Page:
So my idea, mapped to this example, is to use GPT-3 to translate or summarize the SCENARIO from the LDDL use GPT-3 to get the INTENT and the use GPT-3 to translate the INTENT back to the LDDL.
This mapping (if working) would allow for the buildings agent to deal with concepts and situations for which it can not derive an action by falling back on GPT-3. (like asking what being a museum volunteer implies on the attitude of the person towards the museum) Furthermore i would like to try if GPT-3 can asses the development of the situation and decide if there is the need for human intervention because my agent has reached it’s limits.
GPT-3 is very good at generating procedures
Thanks for the hint. I found some indications this might be the case and, given the amount of coding tutorials and commented code available for the training of GPT-3, this does make sense. I will give it definitely a try, but i guess it will be a few weeks before i got my inference engine and language ready.
Here is a prompt I created from the ideas mentioned in one of the papers above. The idea of abstracting and listing the steps to complete a task. GPT-3 is great at this.
List the steps required to complete the task.
Task: Clean and slice an apple for an appetizer.
- Find an apple
- Wash the apple in the sink
- Put the clean apple on the cutting board
- Find a knife
- Use the knife to slice the apple
- Put the slices in a bowl
- Put bowl on table
Task: Make a vegetable garden.
- Find a place for the garden
- Dig a hole
- Plant seeds in the hole
- Water the seeds
- Put dirt on top of the seeds
- Water again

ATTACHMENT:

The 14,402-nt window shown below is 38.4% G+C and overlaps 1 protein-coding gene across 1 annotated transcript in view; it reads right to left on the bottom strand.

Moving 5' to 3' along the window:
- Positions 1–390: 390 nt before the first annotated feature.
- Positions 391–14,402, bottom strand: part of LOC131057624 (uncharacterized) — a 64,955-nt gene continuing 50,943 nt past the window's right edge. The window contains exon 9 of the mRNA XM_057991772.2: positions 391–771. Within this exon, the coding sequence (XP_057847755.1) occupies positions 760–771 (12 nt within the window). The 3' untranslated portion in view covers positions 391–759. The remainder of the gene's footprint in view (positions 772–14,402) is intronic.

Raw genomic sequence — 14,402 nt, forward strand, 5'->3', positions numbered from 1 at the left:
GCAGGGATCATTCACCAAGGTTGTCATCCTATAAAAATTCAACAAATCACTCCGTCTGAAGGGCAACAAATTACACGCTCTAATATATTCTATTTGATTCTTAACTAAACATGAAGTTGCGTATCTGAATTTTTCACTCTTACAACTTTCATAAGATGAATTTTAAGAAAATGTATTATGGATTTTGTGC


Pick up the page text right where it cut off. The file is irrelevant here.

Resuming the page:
- Watch the seeds grow
So the interesting problem you are trying to solve, is constraining or mapping GPT-3 to a list of subtasks that your system knows how to execute. We have similar task oriented requirements of the assistant that we are deploying on our Health platform. (Helping the user navigate to the resource they are looking for, or automating tasks they request)
That’s a gap between the planner and natural language i intend to bridge with GPT-3. Breaking down complex context given in natural language in smaller pieces that can be converted into a logic language. This could even be done in recursion for the sub task, since my planner works with the desired state of the world or the desired action of an agent this will eventually lead to an entry point for planning.
In a way. The user is part of the system so the ability to execute a task depends on the abilities of the human interacting with the building. The real challenge in my case is to integrate new actions/properties or remove actions/properties from a particular thing or concept in the running system - while keeping the system flexible - to deal with situations unknown to the system.
A planning algorithm is quite nice for this because it can be easily queried about where a plan fails, an information that can be used to search for a solution with the interacting humans. Also a human can explain to the planning ai why a task cannot be done.